I can totally connect with Jonathan’s affinity to the movie “High Fidelity”. I have the original DVD and a CD of the motion picture soundtrack. In the movie, there’s this scene with the main characters:
Louis: I don’t have that record. I’ll buy it for forty.
Louis: Now, why would you sell it to me and not to him?
Barry: Because you’re not a geek, Louis.
Louis: You guys are snobs.
Dick: No, we’re not.
Louis: Yeah, seriously, you’re totally elitist. You feel like the unappreciated scholars, so you s**t onto people who know lesser than you.
Rob, Barry, Dick: No!
Louis: Which is everybody.
Rob, Barry, Dick: Yeah.
Louis: That’s so sad.
Snobs and geeks? Maybe. But this is what sets the FAN apart from the casual listener. The real ones are dedicated to a band/song/album. In my case, I geek out on 3 items in a piece of recorded music:
1. The instruments used to record the album. Take for example the band’s Accept’s “Balls to the Wall” and “Metal Heart”. At the back of both albums, they list down the instruments played during the recording of every song!
2. Album producer: I bought albums of artists I have not heard of only because I liked the ‘sound’ of a certain producer. For example, I am not a huge Bon Jovi fan but I got their “Slippery when Wet” album because Bruce Fairbairn produced it.
3. Album artwork: I bought albums of bands I never heard of mainly because I liked the album artwork. Some unforgettable covers for me are Motley Crue’s “Too Fast for Love”, which I immediately recognized as their take on the Stone’s “Sticky Fingers”; Slayer’s “Show no Mercy”; the Clash’s “London Calling” – all that aggression and rebellion in one black and white photo; and Motorhead’s “Ace of Spades”.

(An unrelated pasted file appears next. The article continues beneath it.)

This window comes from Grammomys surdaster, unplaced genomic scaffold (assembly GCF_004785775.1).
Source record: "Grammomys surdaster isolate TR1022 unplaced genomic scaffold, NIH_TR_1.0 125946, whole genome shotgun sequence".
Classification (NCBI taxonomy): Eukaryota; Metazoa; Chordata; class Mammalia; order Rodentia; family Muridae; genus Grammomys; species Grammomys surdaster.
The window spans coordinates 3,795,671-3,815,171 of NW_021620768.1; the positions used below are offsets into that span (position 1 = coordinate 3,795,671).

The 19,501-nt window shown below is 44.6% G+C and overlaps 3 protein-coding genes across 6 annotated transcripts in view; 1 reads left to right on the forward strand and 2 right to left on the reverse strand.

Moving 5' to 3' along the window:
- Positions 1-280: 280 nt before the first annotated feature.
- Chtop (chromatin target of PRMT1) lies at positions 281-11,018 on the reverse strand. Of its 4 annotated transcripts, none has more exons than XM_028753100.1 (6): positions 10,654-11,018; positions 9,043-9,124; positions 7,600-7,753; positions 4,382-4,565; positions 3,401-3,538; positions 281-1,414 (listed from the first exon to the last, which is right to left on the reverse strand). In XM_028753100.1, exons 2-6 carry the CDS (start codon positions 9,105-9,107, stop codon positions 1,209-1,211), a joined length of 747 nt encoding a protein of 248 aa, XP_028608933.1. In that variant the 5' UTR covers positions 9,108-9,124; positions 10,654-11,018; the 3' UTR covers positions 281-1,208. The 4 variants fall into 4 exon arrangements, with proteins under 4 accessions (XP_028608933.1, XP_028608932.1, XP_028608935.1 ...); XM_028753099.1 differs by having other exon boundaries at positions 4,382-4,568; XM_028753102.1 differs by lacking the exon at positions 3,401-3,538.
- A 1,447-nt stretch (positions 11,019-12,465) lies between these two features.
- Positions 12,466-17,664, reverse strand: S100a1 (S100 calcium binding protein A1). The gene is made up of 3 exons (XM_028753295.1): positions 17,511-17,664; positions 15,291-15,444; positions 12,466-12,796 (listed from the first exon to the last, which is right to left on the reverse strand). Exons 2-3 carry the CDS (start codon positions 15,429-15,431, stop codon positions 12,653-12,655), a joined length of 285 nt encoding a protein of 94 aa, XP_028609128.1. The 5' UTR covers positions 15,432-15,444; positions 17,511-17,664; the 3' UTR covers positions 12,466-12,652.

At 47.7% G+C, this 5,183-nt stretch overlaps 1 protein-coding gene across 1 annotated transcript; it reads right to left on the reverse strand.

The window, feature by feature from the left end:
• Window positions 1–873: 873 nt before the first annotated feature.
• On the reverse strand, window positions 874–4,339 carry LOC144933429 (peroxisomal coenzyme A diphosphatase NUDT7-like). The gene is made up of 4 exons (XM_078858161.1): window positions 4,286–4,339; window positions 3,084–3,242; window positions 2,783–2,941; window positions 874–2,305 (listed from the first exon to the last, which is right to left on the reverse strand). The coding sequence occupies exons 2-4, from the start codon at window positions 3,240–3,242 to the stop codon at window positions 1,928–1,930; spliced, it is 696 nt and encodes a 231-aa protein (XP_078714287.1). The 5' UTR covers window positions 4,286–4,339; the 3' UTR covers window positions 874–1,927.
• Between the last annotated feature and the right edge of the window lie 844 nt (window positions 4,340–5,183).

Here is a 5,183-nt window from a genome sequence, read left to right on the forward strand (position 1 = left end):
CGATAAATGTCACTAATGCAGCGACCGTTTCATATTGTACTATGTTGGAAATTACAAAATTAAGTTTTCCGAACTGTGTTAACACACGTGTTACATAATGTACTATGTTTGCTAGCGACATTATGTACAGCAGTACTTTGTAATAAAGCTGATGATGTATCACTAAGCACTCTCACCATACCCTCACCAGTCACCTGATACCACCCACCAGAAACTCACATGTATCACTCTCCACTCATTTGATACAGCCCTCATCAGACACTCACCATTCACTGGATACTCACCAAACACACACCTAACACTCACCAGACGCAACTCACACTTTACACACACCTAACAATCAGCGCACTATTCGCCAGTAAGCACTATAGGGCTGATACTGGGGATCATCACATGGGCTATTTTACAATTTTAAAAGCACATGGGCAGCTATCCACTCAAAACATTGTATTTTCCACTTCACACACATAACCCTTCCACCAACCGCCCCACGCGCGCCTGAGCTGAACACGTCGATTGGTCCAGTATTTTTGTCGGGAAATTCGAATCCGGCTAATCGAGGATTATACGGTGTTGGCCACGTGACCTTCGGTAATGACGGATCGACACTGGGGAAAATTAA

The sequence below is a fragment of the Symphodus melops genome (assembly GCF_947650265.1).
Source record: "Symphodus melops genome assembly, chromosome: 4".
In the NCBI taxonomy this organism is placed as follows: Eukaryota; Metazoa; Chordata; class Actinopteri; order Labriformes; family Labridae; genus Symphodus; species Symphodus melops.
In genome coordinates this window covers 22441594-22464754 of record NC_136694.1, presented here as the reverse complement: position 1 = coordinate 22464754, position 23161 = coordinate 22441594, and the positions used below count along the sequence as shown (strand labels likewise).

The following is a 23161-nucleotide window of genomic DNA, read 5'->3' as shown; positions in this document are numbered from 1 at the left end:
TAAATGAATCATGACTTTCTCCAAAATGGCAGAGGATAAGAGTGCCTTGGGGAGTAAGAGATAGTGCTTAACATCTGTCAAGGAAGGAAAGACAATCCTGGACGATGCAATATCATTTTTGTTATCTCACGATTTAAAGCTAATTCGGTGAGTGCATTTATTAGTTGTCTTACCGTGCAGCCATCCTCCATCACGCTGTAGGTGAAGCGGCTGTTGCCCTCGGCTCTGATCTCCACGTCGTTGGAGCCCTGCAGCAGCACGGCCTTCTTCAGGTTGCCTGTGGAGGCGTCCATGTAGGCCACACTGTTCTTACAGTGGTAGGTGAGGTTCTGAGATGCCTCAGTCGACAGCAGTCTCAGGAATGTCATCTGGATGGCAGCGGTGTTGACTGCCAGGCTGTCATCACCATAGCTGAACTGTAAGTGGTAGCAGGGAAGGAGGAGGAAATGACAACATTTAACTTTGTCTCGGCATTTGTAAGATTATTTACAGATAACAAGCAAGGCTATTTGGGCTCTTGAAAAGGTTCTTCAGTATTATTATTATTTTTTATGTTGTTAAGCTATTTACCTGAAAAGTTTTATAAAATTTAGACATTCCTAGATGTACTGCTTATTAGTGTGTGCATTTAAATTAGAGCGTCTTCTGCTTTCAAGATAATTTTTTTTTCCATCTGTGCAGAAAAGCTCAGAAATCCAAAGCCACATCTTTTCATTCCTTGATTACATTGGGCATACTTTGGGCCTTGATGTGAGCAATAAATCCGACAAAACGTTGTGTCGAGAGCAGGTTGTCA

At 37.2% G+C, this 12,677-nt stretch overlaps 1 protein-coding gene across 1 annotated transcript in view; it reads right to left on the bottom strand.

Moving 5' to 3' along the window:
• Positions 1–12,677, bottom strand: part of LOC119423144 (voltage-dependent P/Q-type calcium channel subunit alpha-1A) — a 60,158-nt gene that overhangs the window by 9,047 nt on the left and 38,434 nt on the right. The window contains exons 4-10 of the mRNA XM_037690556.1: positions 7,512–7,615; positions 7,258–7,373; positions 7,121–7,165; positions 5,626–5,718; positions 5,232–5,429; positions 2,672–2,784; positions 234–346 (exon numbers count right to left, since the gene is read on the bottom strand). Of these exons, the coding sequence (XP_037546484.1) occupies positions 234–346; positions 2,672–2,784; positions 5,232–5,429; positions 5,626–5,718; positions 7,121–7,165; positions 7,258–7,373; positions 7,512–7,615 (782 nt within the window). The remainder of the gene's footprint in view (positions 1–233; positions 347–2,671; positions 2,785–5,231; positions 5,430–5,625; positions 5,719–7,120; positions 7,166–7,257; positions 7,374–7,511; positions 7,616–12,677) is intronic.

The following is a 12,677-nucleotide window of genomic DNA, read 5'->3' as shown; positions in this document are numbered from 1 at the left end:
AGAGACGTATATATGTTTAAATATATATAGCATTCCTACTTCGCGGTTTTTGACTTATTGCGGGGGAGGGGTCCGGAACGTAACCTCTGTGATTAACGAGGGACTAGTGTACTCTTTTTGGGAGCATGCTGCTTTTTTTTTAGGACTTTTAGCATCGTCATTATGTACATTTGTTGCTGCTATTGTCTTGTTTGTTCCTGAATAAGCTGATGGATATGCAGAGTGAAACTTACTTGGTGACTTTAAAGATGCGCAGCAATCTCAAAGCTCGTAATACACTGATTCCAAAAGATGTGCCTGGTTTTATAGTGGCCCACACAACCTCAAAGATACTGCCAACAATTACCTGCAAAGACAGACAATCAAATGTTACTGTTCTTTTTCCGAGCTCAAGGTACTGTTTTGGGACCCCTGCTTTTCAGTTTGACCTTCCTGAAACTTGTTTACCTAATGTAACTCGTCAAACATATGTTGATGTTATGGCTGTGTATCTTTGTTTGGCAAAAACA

Before you conclude that I’m stuck in a classic rock time warp, I still discover new music only because the artwork appealed to me.
This is how I got into bands like Korpiklaani (folk/metal band from Finland who will give you the urge to dance around a fire; Black Star Riders; White Wizzard; The Sword; Turisas (another band from Finland who makes me want to ride into battle atop my steed with my sword pointed to the wind); and the current darling of my iPod, Russkaja (a blasting polka, ska, rock hybrid).
Some album covers are just so awesome! So you’re hoping the music would be awesome, too.
I like all Iron Maiden covers except “Fear of the Dark”. The writer above “loves” Eddie the head, IM’s mascot, because "he is everything music must represent: expressive, raw, stripped." Megadeth’s “Peace Sells”; Judas Priest’s “Defenders of the Faith” (Maan liked this one saying, “It can’t get any more metal than that”) and “Screaming for Vengeance”.
V and Les
Maan asked me why I have a certain fondness for the Flying V and Les Paul. “Edgy design vs the more classic design,” she said.